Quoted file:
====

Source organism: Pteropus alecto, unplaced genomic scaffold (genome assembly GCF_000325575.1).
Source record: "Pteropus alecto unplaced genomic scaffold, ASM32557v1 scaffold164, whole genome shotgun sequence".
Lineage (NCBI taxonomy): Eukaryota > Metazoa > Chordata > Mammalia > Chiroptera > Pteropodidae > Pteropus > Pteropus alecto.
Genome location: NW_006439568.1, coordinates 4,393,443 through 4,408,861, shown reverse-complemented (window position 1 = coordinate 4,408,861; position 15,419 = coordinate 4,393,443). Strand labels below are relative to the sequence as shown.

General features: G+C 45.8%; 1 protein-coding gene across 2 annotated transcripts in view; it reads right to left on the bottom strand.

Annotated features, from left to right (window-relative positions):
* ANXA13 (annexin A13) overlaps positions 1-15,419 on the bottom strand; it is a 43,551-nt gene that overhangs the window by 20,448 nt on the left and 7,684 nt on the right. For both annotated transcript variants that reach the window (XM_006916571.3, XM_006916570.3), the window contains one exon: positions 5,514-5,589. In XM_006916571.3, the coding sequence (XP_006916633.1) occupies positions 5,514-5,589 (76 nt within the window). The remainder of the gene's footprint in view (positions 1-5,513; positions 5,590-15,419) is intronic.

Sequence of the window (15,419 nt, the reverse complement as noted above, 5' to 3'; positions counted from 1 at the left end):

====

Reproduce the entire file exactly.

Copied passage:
Source organism: Pteropus alecto, unplaced genomic scaffold (genome assembly GCF_000325575.1).
Source record: "Pteropus alecto unplaced genomic scaffold, ASM32557v1 scaffold164, whole genome shotgun sequence".
Lineage (NCBI taxonomy): Eukaryota > Metazoa > Chordata > Mammalia > Chiroptera > Pteropodidae > Pteropus > Pteropus alecto.
Genome location: NW_006439568.1, coordinates 4,393,443 through 4,408,861, shown reverse-complemented (window position 1 = coordinate 4,408,861; position 15,419 = coordinate 4,393,443). Strand labels below are relative to the sequence as shown.

General features: G+C 45.8%; 1 protein-coding gene across 2 annotated transcripts in view; it reads right to left on the bottom strand.

Annotated features, from left to right (window-relative positions):
* ANXA13 (annexin A13) overlaps positions 1-15,419 on the bottom strand; it is a 43,551-nt gene that overhangs the window by 20,448 nt on the left and 7,684 nt on the right. For both annotated transcript variants that reach the window (XM_006916571.3, XM_006916570.3), the window contains one exon: positions 5,514-5,589. In XM_006916571.3, the coding sequence (XP_006916633.1) occupies positions 5,514-5,589 (76 nt within the window). The remainder of the gene's footprint in view (positions 1-5,513; positions 5,590-15,419) is intronic.

Sequence of the window (15,419 nt, the reverse complement as noted above, 5' to 3'; positions counted from 1 at the left end):